This is the painting that gave Impressionism its name. In 1874, Monet, Renoir, Degas, Cezanne, Morisot and other modern artists split with the established Paris Salon to display their works on their own at the first modern art exhibit in history. Art critic Louis Leroy derisively used the title of this painting to create the mocking term, “Impressionism.” The name stuck and turned from mockery to acclaim. With these artists, art permanently stepped away from the traditional establishment and fully into modernism. The painting is a beautiful depiction of the port at Le Havre; let it inspire you to break with tradition and make your own path, too.
Michelangelo’s Slaves at the Louvre
I saved my personal favorite for last. In 1505, Pope Julius II commissioned Michelangelo to carve his tomb of Biblical proportions; it was to include 40 figures and take 40 years to complete. But other projects got in the way (the Sistine Chapel, the Medici Tombs, the Last Judgment…), and Michelangelo never completed the tomb as he imagined it. He said it was the greatest disappointment of his life. Today, a smaller version of the tomb stands in San Pietro in Vincoli in Rome (including Michelangelo’s masterpiece Moses), but the slaves — which were planned as part of the original tomb — were never finished. Some line the hallways in the Academia in Florence leading up to the David and two slaves — the Rebellious and the Dying — live in the Louvre. The Louvre is huge — you may feel rushed — but spend a few moments to contemplate the slaves; they are powerful representations of struggle and angst. They remind me that even the greatest successes — like Michelangelo — had to struggle, fight, and fail in order to ultimately prevail.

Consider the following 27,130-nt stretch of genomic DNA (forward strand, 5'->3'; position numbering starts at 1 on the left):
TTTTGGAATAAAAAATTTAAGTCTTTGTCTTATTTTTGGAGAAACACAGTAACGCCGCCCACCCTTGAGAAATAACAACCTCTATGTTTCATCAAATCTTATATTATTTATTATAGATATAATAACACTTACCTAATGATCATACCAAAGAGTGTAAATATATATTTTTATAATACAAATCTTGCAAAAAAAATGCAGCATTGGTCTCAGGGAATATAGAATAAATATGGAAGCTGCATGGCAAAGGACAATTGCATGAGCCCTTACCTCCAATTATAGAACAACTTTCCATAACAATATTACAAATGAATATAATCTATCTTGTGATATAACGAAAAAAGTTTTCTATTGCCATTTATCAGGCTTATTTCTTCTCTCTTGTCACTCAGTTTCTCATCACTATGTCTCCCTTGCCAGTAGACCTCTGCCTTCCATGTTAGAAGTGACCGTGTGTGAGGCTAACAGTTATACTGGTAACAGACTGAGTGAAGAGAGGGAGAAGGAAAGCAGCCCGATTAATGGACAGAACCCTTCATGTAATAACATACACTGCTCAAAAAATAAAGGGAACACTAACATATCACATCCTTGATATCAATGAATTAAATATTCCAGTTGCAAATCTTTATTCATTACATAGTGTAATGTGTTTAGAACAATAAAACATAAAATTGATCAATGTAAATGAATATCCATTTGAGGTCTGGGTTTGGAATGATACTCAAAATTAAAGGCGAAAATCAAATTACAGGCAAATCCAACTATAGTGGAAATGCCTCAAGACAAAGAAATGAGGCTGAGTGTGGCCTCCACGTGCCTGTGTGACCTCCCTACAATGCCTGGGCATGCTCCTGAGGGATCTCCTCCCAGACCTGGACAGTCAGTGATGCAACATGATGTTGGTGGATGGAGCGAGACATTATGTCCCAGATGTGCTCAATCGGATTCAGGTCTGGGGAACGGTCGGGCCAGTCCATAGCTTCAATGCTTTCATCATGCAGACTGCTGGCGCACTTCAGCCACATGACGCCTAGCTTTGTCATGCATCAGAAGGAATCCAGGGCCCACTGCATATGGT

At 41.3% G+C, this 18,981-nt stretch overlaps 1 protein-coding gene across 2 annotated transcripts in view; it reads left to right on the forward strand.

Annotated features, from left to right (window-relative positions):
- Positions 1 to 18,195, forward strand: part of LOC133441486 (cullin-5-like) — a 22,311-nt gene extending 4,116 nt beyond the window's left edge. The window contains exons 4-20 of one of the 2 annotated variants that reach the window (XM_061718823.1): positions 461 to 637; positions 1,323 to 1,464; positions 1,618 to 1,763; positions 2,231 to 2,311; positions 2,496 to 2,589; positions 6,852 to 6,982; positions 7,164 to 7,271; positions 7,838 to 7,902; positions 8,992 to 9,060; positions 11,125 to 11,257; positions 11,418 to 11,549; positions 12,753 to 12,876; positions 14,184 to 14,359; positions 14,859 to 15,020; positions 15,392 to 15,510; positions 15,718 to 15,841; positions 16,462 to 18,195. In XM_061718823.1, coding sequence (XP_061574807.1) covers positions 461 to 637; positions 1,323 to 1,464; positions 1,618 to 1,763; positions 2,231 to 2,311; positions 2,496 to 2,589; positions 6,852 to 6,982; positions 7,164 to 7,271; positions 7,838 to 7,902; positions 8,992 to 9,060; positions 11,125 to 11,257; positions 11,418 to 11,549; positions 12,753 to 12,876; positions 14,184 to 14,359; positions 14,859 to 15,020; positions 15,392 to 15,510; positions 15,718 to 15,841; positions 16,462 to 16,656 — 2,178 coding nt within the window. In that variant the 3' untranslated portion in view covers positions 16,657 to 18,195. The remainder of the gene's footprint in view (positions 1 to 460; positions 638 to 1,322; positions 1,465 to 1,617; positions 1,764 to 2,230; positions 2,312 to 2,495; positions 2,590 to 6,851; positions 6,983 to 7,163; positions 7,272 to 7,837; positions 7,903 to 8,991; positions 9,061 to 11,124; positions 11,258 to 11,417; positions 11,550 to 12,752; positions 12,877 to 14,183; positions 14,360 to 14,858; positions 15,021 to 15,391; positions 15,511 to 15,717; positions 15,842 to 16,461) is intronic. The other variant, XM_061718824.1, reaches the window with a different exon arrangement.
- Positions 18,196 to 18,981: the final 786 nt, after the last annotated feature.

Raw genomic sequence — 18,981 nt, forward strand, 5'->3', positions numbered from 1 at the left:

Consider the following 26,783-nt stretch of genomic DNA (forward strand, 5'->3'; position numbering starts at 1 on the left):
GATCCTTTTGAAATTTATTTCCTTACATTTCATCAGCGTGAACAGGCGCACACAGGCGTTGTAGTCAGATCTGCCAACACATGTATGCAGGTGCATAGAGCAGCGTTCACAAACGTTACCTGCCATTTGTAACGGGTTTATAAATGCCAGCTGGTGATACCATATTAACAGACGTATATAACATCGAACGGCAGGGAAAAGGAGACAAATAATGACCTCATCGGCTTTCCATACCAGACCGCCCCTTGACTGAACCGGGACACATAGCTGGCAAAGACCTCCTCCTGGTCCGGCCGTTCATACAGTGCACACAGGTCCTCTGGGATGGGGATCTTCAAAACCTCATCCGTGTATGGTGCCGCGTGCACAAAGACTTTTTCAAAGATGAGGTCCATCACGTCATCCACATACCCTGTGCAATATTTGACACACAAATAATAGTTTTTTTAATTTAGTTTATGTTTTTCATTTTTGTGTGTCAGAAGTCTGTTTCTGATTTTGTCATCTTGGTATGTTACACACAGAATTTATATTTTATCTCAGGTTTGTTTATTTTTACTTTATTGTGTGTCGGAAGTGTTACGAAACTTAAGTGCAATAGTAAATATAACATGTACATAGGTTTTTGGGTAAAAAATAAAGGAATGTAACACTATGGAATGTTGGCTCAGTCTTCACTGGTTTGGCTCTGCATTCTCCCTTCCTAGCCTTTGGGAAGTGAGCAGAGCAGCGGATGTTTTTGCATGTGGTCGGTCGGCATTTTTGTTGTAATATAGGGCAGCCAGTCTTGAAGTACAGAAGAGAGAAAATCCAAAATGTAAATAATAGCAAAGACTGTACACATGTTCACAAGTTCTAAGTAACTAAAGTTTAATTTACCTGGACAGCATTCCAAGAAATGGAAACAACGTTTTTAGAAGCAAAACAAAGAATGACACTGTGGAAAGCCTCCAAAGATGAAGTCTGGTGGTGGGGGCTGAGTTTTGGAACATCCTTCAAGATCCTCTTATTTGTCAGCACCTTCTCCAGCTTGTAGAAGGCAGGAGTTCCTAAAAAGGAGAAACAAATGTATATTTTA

This list does not begin to scratch the surface of all the amazing art in Paris; I didn’t TOUCH Renoir, Cezanne, Morisot, Delacroix, Toulouse Lautrec… I left off countless masterpieces in the Louvre and Musee d’Orsay. I didn’t even mention Le Centre Pompidou. So START with this list, but don’t STOP with it. Go to Paris; find your own favorites amongst a sea of masterpieces.